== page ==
The most recent Transatlantic Trends report released by the German Marshall Fund of the United States shows striking similarities in the percentages of the public on both sides of the Atlantic that view NATO as “essential” for their country’s security (62 percent), want to maintain or increase defense spending in their countries (63 percent), and are concerned about Iran acquiring nuclear weapons (75 percent).  Even on support for the use of force to prevent a nuclear Iran, Europeans and Americans differed by only seven percentage points (47 to 54). Just as European allies are America’s most likely future coalition partners, they are also the most capable.  Aside from Canada (a NATO founding member) or Australia (a NATO Contract Country and Iraq and Afghanistan coalition partner), Washington finds its most skilled potential coalition partners not in East Asia or South America, but in Europe.  However, as those same European allies cut their defense budgets in the name of broad fiscal discipline, there is great potential for the part of their budgets devoted to military training and operations to come under extraordinary pressure.  Certainly procurement and personnel budgets will face cuts as well—as press reports have already made clear.  But buying military hardware, and to a lesser degree maintaining a certain military personnel level, means jobs—and across most of Europe, as in America, slow jobs growth is a formidable political and economic challenge. The result is that budgetary resources for training, exercises, and current operations—critical building blocks of interoperability—are coming under increasingly unbearable pressure, jeopardizing the ability of America’s closest allies to work seamlessly alongside US troops from Day 1 of a conflict.  Without allies that can operate side-by-side with American troops in projecting force across time and distance, Washington risks the prospect of fighting the next conflict unilaterally.  Therefore, when conceptualizing how the European economic crisis might impact American security—and more importantly, what steps the United States can take in response—the Pentagon needs to focus more on how it will maintain interoperability with its most likely, most capable future coalition partners in an era of defense austerity.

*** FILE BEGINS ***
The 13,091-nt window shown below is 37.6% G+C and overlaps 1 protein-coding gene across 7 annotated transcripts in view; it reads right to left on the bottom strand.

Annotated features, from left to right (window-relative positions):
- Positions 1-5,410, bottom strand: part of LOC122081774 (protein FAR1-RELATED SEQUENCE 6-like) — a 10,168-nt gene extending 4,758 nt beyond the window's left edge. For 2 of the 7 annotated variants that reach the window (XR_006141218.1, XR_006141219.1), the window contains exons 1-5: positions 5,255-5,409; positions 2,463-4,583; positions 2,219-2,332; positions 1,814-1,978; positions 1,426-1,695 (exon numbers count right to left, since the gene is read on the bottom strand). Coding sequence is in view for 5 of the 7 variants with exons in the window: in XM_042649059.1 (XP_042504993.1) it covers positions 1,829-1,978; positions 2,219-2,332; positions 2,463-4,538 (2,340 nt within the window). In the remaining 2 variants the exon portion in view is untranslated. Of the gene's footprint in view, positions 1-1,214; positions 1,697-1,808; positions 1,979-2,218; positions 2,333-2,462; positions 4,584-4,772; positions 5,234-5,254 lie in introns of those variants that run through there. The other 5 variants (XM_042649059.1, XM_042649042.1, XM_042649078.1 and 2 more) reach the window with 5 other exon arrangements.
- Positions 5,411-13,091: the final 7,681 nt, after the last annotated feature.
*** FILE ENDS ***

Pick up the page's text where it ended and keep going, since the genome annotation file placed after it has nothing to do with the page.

Obviously, spending more money isn’t the answer; it simply isn’t possible.  What we can do though is more effectively spend what we have, particularly when it comes to theater security cooperation (TSC). American defense strategy is fairly clear about the need for allies that are full spectrum, or nearly so; that can project force across time and distance; and that are innovative and adaptive. The allies/partners that most closely fit the bill are the UK, France, Germany, Italy, and the Netherlands.  DoD ought to aim more of its TSC resources in their direction in terms of training, exercises, and unit exchanges. This is our best hedge against an uncertain international environment, even during an era when defense budgets are being cut on both sides of the Atlantic.

John R. Deni is a Research Professor of National Security Studies at the Strategic Studies Institute. The views expressed are his alone, and do not necessarily reflect those of the U.S. Army, the Department of Defense, or the U.S. Government.